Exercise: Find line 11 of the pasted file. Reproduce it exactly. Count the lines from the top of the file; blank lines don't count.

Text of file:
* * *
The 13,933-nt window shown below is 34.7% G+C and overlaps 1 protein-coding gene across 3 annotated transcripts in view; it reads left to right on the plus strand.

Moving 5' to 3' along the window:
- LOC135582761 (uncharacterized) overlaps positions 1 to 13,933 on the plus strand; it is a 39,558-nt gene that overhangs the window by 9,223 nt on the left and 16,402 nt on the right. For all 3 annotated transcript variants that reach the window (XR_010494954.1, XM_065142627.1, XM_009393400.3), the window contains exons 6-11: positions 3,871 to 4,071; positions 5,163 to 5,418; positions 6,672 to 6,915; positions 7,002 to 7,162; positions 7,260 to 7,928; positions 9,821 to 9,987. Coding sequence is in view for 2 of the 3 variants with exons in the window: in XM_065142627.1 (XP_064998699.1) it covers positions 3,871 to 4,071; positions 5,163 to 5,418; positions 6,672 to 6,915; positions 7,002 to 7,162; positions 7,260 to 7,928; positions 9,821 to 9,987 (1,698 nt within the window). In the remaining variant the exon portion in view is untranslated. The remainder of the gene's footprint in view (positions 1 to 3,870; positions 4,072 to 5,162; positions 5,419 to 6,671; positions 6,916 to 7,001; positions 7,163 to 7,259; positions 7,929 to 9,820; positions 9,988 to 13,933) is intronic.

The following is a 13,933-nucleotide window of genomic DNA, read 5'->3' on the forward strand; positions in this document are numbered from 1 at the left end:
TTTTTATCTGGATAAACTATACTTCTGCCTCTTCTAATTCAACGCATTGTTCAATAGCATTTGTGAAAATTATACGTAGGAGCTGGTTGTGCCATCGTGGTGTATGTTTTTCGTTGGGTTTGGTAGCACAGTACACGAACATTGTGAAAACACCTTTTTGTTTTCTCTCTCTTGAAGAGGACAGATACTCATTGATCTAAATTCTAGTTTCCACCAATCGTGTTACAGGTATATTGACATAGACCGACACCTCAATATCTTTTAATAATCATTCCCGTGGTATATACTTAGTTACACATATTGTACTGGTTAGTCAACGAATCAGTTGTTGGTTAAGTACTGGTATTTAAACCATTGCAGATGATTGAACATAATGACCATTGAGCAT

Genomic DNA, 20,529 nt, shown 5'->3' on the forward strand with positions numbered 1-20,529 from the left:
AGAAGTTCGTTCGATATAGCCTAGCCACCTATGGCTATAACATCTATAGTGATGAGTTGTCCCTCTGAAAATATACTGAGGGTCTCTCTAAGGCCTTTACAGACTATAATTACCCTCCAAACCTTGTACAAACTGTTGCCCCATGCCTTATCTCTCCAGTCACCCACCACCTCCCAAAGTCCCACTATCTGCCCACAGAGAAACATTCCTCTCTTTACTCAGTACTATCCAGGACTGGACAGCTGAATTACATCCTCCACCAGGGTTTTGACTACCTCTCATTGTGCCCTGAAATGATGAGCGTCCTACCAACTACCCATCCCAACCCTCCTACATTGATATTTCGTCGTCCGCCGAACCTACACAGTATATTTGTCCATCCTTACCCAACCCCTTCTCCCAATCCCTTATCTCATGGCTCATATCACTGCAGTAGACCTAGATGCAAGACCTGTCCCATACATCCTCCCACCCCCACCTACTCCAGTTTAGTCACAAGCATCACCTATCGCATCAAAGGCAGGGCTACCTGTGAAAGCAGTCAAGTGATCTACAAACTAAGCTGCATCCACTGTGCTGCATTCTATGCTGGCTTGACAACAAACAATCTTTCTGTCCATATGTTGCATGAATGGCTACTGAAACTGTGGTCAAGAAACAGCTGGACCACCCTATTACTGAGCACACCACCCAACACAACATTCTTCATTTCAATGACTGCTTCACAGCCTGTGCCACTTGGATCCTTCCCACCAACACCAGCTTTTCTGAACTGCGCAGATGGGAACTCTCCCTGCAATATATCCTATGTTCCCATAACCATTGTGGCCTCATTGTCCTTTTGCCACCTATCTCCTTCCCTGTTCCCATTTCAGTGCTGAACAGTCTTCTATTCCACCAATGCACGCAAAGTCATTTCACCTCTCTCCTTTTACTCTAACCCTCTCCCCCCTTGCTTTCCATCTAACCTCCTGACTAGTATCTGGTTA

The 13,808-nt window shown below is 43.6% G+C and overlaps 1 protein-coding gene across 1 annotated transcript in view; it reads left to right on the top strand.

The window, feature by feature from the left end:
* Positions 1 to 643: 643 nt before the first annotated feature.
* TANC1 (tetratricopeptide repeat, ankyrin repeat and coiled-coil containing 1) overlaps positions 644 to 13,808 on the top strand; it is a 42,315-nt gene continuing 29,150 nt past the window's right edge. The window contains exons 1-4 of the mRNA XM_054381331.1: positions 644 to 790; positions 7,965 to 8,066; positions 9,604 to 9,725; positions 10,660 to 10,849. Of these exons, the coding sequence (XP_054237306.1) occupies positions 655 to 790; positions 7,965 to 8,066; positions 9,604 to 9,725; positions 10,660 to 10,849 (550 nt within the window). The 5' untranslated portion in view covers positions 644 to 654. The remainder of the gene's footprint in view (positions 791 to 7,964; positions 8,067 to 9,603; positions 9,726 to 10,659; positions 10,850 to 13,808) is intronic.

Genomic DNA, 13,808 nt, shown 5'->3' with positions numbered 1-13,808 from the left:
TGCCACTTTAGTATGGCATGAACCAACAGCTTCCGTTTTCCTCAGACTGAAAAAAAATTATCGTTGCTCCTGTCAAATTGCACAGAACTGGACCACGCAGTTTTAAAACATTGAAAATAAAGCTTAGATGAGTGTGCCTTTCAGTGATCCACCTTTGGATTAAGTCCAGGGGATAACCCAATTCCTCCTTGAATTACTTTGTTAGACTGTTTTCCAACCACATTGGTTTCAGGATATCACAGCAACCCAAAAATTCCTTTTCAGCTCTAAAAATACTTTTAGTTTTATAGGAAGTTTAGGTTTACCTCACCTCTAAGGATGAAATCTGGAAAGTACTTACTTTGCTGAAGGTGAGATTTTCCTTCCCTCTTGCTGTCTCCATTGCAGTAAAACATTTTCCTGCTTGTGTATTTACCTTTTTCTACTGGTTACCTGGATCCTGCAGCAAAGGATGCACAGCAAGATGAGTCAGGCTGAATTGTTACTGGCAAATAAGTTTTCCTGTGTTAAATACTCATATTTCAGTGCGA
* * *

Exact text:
* TANC1 (tetratricopeptide repeat, ankyrin repeat and coiled-coil containing 1) overlaps positions 644 to 13,808 on the top strand; it is a 42,315-nt gene continuing 29,150 nt past the window's right edge. The window contains exons 1-4 of the mRNA XM_054381331.1: positions 644 to 790; positions 7,965 to 8,066; positions 9,604 to 9,725; positions 10,660 to 10,849. Of these exons, the coding sequence (XP_054237306.1) occupies positions 655 to 790; positions 7,965 to 8,066; positions 9,604 to 9,725; positions 10,660 to 10,849 (550 nt within the window). The 5' untranslated portion in view covers positions 644 to 654. The remainder of the gene's footprint in view (positions 791 to 7,964; positions 8,067 to 9,603; positions 9,726 to 10,659; positions 10,850 to 13,808) is intronic.